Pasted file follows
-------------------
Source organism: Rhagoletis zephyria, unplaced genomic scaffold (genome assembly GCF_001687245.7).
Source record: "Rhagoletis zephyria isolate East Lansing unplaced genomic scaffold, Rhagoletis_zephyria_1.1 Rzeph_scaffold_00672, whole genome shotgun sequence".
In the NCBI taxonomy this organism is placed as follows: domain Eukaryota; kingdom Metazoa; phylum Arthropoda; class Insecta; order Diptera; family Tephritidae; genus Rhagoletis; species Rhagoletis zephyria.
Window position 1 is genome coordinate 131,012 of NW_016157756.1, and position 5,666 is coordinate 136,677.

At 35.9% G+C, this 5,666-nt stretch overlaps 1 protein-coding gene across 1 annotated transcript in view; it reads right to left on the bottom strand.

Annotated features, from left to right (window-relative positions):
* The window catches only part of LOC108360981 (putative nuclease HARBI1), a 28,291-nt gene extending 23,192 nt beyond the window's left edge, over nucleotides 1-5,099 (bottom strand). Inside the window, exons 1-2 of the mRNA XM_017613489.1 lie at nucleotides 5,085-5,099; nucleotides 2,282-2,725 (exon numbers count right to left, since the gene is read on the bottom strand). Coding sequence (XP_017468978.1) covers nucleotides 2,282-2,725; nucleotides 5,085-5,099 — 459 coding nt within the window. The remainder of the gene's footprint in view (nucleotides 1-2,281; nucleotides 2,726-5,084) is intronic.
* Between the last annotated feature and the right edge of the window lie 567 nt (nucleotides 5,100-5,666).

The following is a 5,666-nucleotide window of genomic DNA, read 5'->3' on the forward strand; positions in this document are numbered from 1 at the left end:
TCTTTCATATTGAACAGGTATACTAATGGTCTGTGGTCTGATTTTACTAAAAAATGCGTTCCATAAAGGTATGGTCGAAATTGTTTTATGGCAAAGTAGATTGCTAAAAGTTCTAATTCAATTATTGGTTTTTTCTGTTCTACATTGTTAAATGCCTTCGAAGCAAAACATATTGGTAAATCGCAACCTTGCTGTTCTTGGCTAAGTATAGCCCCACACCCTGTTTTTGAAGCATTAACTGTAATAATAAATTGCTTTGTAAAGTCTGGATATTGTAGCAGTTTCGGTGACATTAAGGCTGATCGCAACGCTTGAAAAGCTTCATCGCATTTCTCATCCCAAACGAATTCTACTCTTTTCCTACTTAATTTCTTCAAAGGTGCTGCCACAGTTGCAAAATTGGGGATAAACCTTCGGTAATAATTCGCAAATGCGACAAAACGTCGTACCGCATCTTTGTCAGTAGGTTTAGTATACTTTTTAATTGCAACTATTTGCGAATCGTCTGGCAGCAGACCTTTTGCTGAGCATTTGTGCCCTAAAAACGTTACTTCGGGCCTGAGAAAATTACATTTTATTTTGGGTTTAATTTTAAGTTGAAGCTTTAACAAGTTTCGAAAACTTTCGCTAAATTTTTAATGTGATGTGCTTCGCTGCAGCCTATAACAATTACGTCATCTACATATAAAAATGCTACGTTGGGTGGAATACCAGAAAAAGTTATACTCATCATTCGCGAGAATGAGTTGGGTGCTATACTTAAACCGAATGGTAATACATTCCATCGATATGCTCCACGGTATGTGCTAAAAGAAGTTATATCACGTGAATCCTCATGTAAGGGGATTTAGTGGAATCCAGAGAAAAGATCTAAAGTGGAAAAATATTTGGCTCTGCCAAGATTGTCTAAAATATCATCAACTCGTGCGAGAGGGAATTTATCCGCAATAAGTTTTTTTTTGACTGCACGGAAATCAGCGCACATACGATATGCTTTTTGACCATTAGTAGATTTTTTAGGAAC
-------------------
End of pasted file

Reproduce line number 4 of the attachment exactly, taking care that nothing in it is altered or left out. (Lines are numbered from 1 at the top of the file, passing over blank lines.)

Window position 1 is genome coordinate 131,012 of NW_016157756.1, and position 5,666 is coordinate 136,677.